For Métis/settler artist Katherine Boyer, mapping became a vehicle for understanding and honouring her family’s Métis history in the land now known as Manitoba. In Red River Trails (2014), one of a large series of beaded works, Boyer tracks the migration of her family from the Red River settlements to Turtle Mountain and the Souris Valley. In this series, Boyer only chose locations where her family lived, worked, or travelled, narrating their journey across space and time. The media that she uses for this series—seed beads, fur, birch bark, and shroud cloth (a trade item with a significant history in Métis clothing and adornment)—were chosen for their material nature, their affect, and their direct relationship to traditional Métis culture.
From the late 1800s onward, in a cruel and calculated tactic, the colonial government of Canada moved the Métis from their traditional territories to road allowance lands (places that were destined for new railways and industrial development) and to lands designated by the Métis scrip (a government system that issued documents redeemable for land in exchange for their territorial rights). These scrip lands were specifically chosen by the government to separate family farmlands from each other, and Métis in general from their traditional hunting and fishing grounds. In contemplating these issues, Boyer employed the slow and meditative act of beading to deeply reflect on her lineage and on the love and the losses that her family felt for their lands. The artist has remarked that this series was also a means of inspiring other Métis youth to explore their own histories of belonging.6 Boyer believes that the land has its own voice, expressing the idea that in order to fully understand the shared responsibility, self-governance, and agency of Métis people, the land must be understood from a deeply embodied experience.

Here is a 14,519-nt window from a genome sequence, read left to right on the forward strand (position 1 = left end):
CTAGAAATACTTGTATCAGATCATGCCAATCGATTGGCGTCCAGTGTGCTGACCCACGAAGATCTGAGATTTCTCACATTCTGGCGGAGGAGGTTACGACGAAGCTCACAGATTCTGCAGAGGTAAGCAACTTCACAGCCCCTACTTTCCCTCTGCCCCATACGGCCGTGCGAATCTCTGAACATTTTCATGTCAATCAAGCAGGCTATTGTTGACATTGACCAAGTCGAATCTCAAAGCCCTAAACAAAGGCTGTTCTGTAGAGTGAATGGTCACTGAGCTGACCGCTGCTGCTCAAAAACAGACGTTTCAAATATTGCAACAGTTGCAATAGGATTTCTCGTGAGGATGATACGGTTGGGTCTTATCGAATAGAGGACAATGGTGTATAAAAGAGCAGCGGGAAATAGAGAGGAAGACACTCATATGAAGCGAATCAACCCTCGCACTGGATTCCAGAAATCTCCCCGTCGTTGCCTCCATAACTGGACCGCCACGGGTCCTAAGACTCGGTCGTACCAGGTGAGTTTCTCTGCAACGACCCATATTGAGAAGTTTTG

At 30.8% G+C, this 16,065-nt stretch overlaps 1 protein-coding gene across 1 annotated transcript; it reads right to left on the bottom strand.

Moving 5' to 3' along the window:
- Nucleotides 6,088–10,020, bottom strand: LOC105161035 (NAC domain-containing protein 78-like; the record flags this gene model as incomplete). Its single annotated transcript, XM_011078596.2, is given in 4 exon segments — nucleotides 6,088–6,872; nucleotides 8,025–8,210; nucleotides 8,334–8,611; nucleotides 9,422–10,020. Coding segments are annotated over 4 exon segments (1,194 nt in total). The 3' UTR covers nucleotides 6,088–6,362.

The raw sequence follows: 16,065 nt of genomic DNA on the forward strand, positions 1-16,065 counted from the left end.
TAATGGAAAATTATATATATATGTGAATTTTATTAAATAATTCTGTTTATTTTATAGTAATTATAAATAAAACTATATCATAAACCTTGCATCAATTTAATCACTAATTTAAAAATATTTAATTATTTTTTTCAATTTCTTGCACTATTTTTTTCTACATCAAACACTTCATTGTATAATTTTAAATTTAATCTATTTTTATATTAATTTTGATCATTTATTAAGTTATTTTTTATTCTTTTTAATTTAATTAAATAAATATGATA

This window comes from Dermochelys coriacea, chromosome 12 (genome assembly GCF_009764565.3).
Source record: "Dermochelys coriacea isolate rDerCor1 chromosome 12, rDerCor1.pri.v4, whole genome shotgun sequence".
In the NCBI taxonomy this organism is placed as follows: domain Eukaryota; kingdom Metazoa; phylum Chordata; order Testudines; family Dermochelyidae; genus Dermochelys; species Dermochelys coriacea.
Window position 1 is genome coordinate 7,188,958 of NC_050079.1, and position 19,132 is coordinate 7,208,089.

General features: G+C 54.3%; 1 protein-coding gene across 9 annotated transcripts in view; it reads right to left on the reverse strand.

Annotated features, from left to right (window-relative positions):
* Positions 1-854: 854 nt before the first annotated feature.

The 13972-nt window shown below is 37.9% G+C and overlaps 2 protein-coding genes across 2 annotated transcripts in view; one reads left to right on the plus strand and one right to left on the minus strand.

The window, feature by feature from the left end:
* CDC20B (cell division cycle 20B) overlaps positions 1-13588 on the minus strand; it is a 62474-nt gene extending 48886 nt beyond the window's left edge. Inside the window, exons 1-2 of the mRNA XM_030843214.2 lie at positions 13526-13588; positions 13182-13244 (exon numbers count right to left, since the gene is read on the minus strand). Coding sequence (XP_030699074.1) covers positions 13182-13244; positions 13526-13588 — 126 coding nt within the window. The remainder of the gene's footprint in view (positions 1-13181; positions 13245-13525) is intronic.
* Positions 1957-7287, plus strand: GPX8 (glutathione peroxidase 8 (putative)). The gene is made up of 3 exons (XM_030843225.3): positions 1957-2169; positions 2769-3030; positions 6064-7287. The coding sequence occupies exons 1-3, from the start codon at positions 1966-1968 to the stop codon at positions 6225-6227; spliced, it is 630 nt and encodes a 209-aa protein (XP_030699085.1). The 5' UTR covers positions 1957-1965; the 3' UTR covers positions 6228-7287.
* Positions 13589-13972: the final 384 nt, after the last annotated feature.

It is interesting to note that users seldom, if ever, question the authority of their maps. As a result, they often fail to appreciate a map’s influence over political, social, and economic perspectives, attitudes, and power dynamics. In a powerful and evocative multimedia installation, Battle for the Woodlands (2014–2018), Anishinaabe artist Bonnie Devine alters an early 19th-century map of Upper and Lower Canada to reflect an Anishinaabe worldview. For Anishinaabeg, the psychic geography of place establishes the Earth as our mother, and it is through our relationship to the land that we recognize our true nature as a non-binary experience deeply connected to place… we are nature. In Battle for the Woodlands, Devine transforms the Great Lakes into animate animal-beings, revealing a world of mutual reciprocity that reflects her understanding of the coherence and boundaries of an Anishinaabe cosmic life. In this mapping installation, the artist narrates the westward migration of people and animals fleeing from colonial land appropriation and the negative forces of industrialization. Also included in this installation is Objects to Clothe Warriors, three painted hide cloaks representing Tecumseh, Chief Pontiac, and Crazy Horse—Indigenous warriors who fought for the territories surrounding the Great Lakes and battled to hold the colonizers back. The three woven basket-figures, Anishinaabitude, placed at the centre of the installation, represent the First Nations of Serpent River, the people of Walpole Island, and the Mississaugas of New Credit who are the contemporary peoples that have the responsibility now to stand against these ongoing colonizing forces. Devine’s deeply personal and political work resituates the land and waters of the Great Lakes as more than a territory to circumscribe and plunder. It reveals a profound and ongoing responsibility to the lands and waters that gave her birth and that offered the Anishinaabeg both home and sustenance.